freedom (when George Day, professor of sociology and economics, was accused of being pro-communist, Bird resisted calls for
Day's resignation and threatened to resign if the Board of Trustees fired Day), to refuse a large but questionable donation
(businessman George Pepperdine had proposed to support the school's religion program with the condition that he would exert
considerable influence by naming faculty members), and to become involved with the Japanese American student relocation.
Bird announced his resignation from Occidental College in 1945, citing health reasons. For the next 25 years he and Helen
resided in Carmel, California where he remained active in preserving the natural beauty of the Monterey Bay area and in the
founding of the Monterey Institute of Foreign Studies in 1955. Remsen Bird died of heart disease on April 9, 1971.
Scope and Content of Collection
The Japanese American Relocation Collection consists of correspondence, magazines, newspaper and journal articles clippings,
and publications from the War Relocation Authority, religious groups, as well as civil liberties organizations. The subject
of Japanese American internment is vast and widely-studied. This collection, though not possessing the breadth and depth of
holdings found at repositories such as the National Archives and Records Administration, the Hoover Institution at Stanford
University, and the Bancroft Library at University of California at Berkeley, still reflects the tenor of the times. College
Librarian Elizabeth McCloy clearly chose not to "take sides" in her endeavor; using neutral languages, she wrote to organizations
on both sides, those sympathetic and those hostile to Japanese Americans. Additionally, researchers will find publications
authored or sponsored by the War Relocation Authority, which offer some insight to the civilian agency charged with the day-to-day
operations at various relocation camps.
An unique and significant portion of the collection consists of a series of correspondence to and from College President Remsen
Bird's office, reflecting the flurry of activities aimed at establishing a national program which would assist Japanese American
college students displaced by the evacuation orders. To that end, in addition to the letters, the collection also contains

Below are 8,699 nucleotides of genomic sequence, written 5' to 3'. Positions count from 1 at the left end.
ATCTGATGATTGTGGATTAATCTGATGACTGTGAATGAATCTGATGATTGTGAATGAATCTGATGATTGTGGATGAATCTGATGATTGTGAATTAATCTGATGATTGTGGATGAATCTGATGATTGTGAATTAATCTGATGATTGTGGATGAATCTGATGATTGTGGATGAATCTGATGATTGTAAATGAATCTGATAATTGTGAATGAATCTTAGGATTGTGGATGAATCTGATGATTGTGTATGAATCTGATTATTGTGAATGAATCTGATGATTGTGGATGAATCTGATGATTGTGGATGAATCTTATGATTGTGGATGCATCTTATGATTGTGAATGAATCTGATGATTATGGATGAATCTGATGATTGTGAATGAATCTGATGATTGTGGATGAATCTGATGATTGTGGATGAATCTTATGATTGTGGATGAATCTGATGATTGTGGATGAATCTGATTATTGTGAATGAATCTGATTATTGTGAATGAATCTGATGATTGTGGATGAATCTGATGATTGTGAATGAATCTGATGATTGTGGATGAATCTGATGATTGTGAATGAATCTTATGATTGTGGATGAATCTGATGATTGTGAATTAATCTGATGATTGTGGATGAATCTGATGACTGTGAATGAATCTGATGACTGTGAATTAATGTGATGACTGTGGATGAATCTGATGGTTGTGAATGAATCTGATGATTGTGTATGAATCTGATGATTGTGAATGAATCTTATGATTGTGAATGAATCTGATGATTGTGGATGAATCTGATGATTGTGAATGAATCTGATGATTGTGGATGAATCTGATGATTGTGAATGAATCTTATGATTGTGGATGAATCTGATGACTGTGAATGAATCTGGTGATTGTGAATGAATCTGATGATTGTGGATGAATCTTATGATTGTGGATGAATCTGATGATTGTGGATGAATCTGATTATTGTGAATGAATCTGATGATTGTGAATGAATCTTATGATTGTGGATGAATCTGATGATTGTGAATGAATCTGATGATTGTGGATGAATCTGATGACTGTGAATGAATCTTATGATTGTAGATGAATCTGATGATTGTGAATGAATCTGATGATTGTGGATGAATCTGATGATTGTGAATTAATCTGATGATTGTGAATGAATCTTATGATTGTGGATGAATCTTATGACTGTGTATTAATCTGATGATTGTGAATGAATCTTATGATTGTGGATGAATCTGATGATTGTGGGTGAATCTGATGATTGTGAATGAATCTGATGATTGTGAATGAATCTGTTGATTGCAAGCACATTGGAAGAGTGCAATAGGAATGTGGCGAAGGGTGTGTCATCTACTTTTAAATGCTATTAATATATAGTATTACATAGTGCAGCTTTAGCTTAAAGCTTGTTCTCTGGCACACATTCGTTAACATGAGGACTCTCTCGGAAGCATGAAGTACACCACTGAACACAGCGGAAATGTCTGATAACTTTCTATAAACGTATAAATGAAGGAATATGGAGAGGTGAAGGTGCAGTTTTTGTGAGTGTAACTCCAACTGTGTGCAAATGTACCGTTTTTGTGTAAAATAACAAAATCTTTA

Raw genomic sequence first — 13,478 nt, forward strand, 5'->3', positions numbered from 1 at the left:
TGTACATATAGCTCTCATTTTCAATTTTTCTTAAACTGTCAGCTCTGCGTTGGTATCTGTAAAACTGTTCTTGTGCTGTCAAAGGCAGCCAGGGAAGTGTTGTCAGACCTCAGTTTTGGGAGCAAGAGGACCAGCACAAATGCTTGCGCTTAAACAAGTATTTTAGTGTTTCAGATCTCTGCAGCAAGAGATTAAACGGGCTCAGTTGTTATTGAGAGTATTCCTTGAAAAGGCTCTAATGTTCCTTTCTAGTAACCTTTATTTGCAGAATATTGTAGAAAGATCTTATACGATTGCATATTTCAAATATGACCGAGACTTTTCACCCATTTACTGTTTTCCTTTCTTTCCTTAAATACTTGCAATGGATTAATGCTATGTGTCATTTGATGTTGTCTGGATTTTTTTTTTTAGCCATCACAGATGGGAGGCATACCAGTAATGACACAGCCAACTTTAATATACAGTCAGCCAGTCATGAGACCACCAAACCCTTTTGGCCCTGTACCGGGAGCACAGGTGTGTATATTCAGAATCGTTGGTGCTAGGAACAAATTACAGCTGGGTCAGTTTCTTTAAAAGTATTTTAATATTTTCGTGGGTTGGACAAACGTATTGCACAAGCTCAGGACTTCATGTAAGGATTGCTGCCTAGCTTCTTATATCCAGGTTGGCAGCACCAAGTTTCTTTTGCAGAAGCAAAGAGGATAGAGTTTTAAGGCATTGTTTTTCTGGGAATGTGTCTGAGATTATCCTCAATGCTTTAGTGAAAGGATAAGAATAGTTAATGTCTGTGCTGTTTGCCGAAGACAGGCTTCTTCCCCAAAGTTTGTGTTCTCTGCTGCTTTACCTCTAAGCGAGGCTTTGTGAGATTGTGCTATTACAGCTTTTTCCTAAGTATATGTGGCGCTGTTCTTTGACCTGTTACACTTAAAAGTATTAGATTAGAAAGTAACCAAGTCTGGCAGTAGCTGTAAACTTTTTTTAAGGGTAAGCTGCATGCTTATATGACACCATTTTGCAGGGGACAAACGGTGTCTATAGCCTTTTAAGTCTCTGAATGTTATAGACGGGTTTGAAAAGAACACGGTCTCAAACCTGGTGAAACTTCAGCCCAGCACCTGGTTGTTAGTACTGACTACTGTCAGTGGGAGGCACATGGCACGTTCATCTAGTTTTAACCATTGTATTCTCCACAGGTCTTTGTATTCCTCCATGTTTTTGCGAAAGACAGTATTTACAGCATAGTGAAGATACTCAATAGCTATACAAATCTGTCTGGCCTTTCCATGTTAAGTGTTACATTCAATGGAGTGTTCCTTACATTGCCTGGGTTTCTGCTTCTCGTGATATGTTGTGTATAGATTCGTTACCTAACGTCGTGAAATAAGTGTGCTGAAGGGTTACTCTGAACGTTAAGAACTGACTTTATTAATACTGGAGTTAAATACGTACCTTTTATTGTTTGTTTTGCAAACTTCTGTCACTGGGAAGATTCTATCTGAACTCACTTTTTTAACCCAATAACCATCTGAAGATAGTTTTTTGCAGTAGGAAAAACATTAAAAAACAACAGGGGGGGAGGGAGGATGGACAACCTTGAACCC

meeting minutes and other publications from the National Japanese American Student Relocation Council. This will draw researchers
interested in how educators responded to the Japanese American internment during World War II, particularly in the little
known history of Bird's efforts.
The filing system of this collection has been kept substantially in its original form; the original folders and their titles
are retained. As a result, researchers will find that a given Series may contain boxes and folders whose numbers are not in
The collection is organized in 4 record series, some of which are further divided into subseries:
- Series: Letters and papers of Remsen Bird
- Series: Contemporaneous publications
- Series: Assembly and relocation center publications
- Series: War Relocation Authority and other U.S. government publications
Series I is divided in three subseries:
- Subseries: Concerning students, relocation, and return
- Subseries: Establishing the National Japanese American Student Relocation Council
- Subseries: Establishing the collection
Series II is divided in two subseries:
- Subseries: Newspaper clippings and magazines
- Subseries: Civil liberties, community, and church organizations
The following terms have been used to index the description of this collection in
the library's online public access catalog.
Concentration Camps -- United States -- Newspapers
Japanese American college students
Japanese Americans - Education (higher)
Japanese Americans -- Evacuation and relocation, 1942-1945
World War, 1939-1945 -- Education and the war
National Japanese American Student Relocation Council
United States. War Relocation Authority
Bird, Remsen Du Bois, b. 1888